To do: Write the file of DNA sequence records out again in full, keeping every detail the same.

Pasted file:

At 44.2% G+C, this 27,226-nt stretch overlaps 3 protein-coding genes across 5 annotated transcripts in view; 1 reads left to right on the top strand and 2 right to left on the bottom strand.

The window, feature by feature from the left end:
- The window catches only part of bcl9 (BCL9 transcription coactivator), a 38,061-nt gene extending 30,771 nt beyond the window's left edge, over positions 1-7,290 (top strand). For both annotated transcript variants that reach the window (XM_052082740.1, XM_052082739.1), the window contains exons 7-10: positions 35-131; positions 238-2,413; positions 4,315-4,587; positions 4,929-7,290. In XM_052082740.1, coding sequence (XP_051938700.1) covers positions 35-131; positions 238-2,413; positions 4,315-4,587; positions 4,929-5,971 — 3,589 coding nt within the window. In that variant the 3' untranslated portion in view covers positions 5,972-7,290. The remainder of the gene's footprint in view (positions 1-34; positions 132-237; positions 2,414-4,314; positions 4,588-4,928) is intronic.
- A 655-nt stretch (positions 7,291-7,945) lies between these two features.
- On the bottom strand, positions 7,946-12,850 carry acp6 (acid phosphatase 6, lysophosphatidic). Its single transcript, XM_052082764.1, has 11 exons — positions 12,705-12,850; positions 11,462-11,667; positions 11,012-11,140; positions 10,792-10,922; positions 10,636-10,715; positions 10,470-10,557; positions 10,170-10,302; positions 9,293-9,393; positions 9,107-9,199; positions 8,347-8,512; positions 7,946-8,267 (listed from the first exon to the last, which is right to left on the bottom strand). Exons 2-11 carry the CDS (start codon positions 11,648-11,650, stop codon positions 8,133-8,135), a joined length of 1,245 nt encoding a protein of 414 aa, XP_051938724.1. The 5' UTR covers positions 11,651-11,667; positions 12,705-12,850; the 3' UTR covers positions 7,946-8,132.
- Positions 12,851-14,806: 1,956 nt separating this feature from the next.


At 44.2% G+C, this 27,226-nt stretch overlaps 3 protein-coding genes across 5 annotated transcripts in view; 1 reads left to right on the top strand and 2 right to left on the bottom strand.

The window, feature by feature from the left end:
- The window catches only part of bcl9 (BCL9 transcription coactivator), a 38,061-nt gene extending 30,771 nt beyond the window's left edge, over positions 1-7,290 (top strand). For both annotated transcript variants that reach the window (XM_052082740.1, XM_052082739.1), the window contains exons 7-10: positions 35-131; positions 238-2,413; positions 4,315-4,587; positions 4,929-7,290. In XM_052082740.1, coding sequence (XP_051938700.1) covers positions 35-131; positions 238-2,413; positions 4,315-4,587; positions 4,929-5,971 — 3,589 coding nt within the window. In that variant the 3' untranslated portion in view covers positions 5,972-7,290. The remainder of the gene's footprint in view (positions 1-34; positions 132-237; positions 2,414-4,314; positions 4,588-4,928) is intronic.
- A 655-nt stretch (positions 7,291-7,945) lies between these two features.
- On the bottom strand, positions 7,946-12,850 carry acp6 (acid phosphatase 6, lysophosphatidic). Its single transcript, XM_052082764.1, has 11 exons — positions 12,705-12,850; positions 11,462-11,667; positions 11,012-11,140; positions 10,792-10,922; positions 10,636-10,715; positions 10,470-10,557; positions 10,170-10,302; positions 9,293-9,393; positions 9,107-9,199; positions 8,347-8,512; positions 7,946-8,267 (listed from the first exon to the last, which is right to left on the bottom strand). Exons 2-11 carry the CDS (start codon positions 11,648-11,650, stop codon positions 8,133-8,135), a joined length of 1,245 nt encoding a protein of 414 aa, XP_051938724.1. The 5' UTR covers positions 11,651-11,667; positions 12,705-12,850; the 3' UTR covers positions 7,946-8,132.
- Positions 12,851-14,806: 1,956 nt separating this feature from the next.